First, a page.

Bravo to you on your new book. Will look forward to reading it.

  • Kate, thank you for sharing this! I’ve definitely felt this way before. It’s so important to realize that people change over time. What they care about change and how they think change. I sometimes get worried that I will change my mind later about something I say today, and will end up contradicting myself. Then I realize that people change their minds as they grow, and my business and brand will grow organically as my direction defines itself. If I end up contradicting myself in the future, then so be it, because if I only posted things I didn’t change my mind about I wouldn’t have a website, and I wouldn’t be helping anyone.

  • Hell to the yes Kate! LOVE this. It’s such a great point.
    As someone who is ‘best known’ as the bassist for the all-femme rock band Vixen from the 80’s… I’ve definitely felt the effects (both positive and sometimes just odd) of ‘being branded’ as ‘that chick’.

    But I had major transformations around being the ‘thing I do’ vs being who I am … and once I realized I could DO anything… that’s when the really good stuff happened.

    LOVE this. Love you. Love your blog. Can’t wait for your book. Love your vids. You’re just a downright awesome chick.

  • I LOVE that your Dad is a stay at home Dad for your 11 year old sister!

  • I love that you are young, hip, smart (gorgeous) and teach about money! And because you are young, hip & smart, I wouldn’t not expect you to stay in the same (money) niche but instead to break any rules you wanna break and do whatever truly inspires you.

    My point is that I’m not “pigeonholing” you so most likely your supporters and cheering squad are not either. (Just a guess.)

    You are free to be whoever you are wanting to be :)

    On another note, this is the solution to panties that wrinkle (LMAO we don’t have that expression in French but I’ll be sure to translate and use profusely form now on!)
    You are sure to have “le plus beau cul” if you wear Miel and it comes wrinkle free :)

    Namaste + Bisoux,


  • Kate, I have encountered this same agenda over and over and over again. I wrote my first book about how to use Feng Shui to have a luckier life and then pitched the second one about using the power of different (and magical!) foods to transform life. EVERY SINGLE EDITOR including some that you count among your personal friends, took a pass on the book because I am not “known for food” and, then, this – – “if she writes a big book about luck we’d be very interested.” So now I simply focus on building my brand and my audience as well. They get who I am – the girl who uses ancient wisdom to effectively and positively address modern day dilemmas – whether that means using food or ritual or storytelling or…or…or…..

    Good LUCK with your launch, and, well, I guess I should know from luck! Ellen Whitehurst

  • Sooooo true! I think it stems a bit from our parent’s generation (and prior generations) where one picked a career and society supported that life-long single-minded professional (and personal) vision. We live in a self-empowered time where we get to choose, multiple times throughout our lives!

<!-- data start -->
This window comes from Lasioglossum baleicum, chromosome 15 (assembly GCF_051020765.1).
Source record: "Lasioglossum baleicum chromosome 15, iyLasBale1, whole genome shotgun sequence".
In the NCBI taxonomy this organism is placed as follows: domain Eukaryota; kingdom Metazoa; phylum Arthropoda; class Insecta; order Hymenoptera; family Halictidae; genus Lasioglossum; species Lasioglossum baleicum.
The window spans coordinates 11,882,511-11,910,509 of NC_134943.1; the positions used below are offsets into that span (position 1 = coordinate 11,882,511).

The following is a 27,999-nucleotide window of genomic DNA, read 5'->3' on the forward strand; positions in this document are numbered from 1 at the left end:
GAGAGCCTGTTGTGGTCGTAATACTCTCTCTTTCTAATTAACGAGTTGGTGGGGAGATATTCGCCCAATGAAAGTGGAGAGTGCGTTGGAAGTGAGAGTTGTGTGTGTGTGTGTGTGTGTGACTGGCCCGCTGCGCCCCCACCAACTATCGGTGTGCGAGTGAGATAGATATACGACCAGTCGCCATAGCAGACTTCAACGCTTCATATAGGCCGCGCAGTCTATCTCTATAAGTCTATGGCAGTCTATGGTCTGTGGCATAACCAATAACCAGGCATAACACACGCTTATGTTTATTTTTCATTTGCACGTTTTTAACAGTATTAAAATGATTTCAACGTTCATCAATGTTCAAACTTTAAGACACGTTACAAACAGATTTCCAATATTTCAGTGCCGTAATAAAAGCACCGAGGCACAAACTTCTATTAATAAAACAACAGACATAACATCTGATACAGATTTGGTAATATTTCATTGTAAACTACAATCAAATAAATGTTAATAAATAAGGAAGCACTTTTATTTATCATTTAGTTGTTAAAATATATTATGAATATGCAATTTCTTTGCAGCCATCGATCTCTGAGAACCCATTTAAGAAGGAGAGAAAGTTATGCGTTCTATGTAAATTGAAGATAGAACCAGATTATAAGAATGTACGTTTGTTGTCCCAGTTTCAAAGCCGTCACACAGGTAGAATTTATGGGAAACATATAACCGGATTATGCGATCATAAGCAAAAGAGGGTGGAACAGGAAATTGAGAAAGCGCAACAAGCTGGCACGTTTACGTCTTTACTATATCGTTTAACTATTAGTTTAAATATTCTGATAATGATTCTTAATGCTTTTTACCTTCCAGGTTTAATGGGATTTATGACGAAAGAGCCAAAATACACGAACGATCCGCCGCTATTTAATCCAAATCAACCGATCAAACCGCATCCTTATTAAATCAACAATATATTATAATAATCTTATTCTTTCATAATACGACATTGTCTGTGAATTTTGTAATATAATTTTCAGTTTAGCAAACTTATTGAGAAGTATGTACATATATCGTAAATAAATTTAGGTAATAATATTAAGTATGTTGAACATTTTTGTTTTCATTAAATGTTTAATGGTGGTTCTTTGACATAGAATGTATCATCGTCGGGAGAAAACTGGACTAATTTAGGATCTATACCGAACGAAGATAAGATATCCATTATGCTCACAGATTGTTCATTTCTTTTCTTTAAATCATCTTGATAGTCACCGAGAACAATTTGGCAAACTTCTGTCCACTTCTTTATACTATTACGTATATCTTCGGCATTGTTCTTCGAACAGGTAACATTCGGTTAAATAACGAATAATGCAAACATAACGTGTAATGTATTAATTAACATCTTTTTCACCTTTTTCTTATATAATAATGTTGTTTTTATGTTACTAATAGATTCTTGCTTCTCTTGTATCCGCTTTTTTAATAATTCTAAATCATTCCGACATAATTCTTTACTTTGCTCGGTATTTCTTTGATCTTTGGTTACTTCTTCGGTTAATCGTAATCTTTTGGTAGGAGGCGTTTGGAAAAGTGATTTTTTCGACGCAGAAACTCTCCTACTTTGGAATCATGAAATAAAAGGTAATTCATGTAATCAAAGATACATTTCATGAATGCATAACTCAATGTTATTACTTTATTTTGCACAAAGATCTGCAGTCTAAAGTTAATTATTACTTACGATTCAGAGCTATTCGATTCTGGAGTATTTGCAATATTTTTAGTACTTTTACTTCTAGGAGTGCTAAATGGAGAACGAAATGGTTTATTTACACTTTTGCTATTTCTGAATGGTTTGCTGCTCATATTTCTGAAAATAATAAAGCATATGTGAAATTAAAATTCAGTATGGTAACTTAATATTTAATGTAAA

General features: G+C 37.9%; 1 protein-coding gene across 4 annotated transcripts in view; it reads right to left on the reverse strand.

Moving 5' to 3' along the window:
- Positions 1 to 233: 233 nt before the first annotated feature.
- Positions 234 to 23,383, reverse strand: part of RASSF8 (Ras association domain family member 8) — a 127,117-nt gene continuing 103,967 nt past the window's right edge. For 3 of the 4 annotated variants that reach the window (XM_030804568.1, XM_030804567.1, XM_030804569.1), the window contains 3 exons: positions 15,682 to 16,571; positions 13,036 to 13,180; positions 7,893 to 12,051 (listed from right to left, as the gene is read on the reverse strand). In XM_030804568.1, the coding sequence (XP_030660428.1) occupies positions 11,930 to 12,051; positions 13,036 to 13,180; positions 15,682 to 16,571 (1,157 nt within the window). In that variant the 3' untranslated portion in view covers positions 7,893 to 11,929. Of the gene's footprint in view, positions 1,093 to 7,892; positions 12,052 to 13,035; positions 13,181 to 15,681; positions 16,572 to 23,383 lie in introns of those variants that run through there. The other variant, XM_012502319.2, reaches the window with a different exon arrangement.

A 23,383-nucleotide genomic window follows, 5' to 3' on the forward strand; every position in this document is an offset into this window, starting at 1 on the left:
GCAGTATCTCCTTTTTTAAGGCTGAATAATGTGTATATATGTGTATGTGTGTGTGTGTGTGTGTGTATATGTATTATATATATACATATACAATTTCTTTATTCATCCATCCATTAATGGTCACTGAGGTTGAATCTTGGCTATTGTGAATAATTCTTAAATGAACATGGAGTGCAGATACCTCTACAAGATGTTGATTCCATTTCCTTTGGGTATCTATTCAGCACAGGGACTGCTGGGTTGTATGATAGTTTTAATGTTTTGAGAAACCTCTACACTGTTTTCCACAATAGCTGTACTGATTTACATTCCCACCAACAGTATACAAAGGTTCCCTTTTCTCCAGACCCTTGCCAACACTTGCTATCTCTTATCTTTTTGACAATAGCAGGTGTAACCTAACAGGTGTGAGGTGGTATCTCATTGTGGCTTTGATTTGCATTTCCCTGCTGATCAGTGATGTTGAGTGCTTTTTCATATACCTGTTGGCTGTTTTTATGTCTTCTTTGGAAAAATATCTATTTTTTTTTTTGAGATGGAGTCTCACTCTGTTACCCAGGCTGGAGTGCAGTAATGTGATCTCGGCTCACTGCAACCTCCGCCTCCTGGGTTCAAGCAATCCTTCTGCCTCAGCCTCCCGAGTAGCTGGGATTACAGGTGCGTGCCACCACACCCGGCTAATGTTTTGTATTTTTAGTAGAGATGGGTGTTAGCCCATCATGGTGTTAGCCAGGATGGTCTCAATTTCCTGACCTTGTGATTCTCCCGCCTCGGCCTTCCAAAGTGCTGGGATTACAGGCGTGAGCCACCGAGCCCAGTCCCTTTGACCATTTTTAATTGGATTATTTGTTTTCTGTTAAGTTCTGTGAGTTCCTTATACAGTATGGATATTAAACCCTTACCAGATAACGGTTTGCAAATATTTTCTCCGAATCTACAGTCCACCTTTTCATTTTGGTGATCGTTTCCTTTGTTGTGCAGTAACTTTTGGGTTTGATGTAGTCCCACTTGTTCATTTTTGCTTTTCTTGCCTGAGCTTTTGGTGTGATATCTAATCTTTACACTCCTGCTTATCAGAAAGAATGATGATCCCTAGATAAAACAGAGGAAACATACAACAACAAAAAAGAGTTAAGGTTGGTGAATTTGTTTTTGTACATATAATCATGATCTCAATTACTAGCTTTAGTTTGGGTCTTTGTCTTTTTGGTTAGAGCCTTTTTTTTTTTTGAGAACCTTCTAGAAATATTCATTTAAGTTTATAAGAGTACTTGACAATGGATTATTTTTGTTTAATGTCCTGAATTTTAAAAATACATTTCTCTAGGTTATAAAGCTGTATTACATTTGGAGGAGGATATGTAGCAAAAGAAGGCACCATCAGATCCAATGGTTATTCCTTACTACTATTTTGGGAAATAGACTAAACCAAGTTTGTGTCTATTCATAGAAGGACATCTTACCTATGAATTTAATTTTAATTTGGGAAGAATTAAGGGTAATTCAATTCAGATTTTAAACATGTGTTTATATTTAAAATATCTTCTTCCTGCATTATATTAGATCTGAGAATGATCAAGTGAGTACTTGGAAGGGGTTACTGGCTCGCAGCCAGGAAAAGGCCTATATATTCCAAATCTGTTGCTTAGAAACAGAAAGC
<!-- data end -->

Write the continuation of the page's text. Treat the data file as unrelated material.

I am a design coach – I inspire others to shape their homes, businesses and lives that truly express their deepest dreams. That’s after a degree in marine biology, an MBA, a fabulous run in the business of healthcare, another visit back to school to study interior design and now on-going study of all the fantastic coaching models out there!
    It is only through these “pigeon holes” that we uncover our next gift to share with the universe. Kate, I look forward to every pigeon hole you visit along the way!!!

  • Kate– love the post. I got connected to you via Haye house summit and really appreciate your honesty and insights on money. (My husband and i have started financial freedom fridays! )if it helps– i already see your money work as connected to more expansive life themes (dealing with inner critic, fear, finding freedom etc). Money is a great conduit to talk about these deeper issues– especially around control and spirituality. So it wouldn’t feel strange to me if you started teaching and writing about other topics. I’m a b schooler (long live Marie forlio!!) and a holistic coach and enneagram teacher. As a mama of three little ones (who make frequent appearances in my blog)i worry sometimes that ill be branded as a coach only for conscious parents. I love working with parents with young kiddos (I think often people go through a spiritual quickening in the transition to parenthood) but I also love the opportunity to work with clients of other ages and stages. For me it is about being ready to do inner work and move from being external/success oriented to soul centered. And that’s something that we can tune into at any stage and actually is a life long journey. Thanks for the encouragement to stay true to who I am and how I can best serve now… Even as I am a work in progress. Warmly, Courtney